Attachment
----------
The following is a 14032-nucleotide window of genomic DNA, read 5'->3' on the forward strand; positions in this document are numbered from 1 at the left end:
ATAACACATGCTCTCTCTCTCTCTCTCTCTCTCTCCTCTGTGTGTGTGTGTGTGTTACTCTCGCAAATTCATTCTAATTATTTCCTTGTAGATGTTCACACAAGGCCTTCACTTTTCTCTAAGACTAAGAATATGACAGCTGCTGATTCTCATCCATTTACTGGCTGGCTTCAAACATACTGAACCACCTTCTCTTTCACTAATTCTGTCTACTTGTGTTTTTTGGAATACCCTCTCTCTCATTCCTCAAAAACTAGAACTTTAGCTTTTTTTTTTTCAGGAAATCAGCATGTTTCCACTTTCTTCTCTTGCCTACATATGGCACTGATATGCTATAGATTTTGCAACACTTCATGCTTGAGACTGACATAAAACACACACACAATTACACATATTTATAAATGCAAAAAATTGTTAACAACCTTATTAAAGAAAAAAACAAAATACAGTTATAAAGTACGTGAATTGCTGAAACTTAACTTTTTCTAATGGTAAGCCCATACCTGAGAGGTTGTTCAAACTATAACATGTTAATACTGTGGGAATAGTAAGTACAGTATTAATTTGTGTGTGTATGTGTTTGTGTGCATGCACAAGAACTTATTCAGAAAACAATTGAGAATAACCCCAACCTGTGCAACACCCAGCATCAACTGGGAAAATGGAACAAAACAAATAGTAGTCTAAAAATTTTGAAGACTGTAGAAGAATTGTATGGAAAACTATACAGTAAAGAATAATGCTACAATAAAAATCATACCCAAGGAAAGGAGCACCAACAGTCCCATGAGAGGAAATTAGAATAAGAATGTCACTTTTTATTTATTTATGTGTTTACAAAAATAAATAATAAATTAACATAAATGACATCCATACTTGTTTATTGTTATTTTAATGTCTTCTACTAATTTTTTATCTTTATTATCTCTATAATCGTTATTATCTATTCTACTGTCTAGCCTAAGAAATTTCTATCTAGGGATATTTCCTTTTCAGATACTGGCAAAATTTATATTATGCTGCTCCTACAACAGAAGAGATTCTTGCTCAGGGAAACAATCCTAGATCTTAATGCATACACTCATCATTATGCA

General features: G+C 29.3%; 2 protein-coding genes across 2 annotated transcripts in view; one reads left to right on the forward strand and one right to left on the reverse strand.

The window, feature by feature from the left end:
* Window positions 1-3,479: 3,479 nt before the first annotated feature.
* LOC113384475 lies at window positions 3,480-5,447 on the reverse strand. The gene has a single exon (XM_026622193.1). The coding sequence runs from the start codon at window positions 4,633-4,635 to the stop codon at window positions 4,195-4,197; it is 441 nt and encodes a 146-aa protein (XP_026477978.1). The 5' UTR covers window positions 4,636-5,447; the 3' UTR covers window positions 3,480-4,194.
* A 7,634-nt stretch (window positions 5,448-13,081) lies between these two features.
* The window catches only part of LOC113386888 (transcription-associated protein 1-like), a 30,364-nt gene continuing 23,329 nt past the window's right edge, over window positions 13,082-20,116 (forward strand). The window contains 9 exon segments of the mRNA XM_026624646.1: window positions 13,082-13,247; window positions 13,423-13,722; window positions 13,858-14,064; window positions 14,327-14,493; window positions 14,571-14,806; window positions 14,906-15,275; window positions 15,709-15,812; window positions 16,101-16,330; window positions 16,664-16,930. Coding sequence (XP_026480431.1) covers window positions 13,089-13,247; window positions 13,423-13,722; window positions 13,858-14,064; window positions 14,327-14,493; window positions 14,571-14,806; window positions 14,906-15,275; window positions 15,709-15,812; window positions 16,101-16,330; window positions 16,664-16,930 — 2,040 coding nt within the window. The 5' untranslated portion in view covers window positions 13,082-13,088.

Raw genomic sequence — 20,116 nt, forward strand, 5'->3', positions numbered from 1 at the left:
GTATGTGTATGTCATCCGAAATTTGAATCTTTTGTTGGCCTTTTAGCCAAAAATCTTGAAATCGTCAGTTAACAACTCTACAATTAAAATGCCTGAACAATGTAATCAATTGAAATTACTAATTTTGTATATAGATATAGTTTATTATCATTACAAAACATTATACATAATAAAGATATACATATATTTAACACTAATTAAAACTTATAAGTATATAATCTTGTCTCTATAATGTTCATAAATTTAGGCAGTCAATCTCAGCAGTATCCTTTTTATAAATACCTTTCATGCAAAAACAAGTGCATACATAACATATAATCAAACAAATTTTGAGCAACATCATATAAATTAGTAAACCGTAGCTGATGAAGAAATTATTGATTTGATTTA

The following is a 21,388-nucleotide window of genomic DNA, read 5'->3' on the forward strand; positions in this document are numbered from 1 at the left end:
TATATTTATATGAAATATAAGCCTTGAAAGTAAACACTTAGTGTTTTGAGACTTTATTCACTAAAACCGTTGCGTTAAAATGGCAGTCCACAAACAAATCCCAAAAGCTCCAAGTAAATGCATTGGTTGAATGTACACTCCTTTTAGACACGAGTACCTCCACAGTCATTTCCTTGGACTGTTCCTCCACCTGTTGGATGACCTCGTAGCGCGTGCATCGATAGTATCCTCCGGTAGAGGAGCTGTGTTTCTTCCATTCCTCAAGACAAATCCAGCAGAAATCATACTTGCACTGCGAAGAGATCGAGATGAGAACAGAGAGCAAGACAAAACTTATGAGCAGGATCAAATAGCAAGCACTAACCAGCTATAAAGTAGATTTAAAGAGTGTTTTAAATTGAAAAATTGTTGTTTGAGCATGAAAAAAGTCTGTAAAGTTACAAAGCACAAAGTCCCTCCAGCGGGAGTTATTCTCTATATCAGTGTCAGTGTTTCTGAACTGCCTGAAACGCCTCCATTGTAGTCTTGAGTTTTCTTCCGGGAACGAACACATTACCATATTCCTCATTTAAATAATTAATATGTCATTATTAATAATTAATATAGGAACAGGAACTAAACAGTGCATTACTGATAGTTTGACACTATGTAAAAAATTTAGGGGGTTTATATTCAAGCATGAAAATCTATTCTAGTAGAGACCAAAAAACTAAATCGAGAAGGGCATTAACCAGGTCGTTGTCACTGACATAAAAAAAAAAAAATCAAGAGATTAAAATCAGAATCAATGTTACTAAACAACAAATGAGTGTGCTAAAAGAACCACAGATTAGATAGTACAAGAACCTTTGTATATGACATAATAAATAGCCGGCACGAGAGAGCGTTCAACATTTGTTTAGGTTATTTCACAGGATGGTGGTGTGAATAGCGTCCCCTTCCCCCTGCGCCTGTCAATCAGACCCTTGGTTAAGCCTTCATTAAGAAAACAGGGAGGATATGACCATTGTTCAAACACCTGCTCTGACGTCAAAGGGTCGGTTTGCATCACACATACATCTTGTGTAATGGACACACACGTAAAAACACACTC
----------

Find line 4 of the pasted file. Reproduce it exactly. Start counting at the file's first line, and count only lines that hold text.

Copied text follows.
The window, feature by feature from the left end: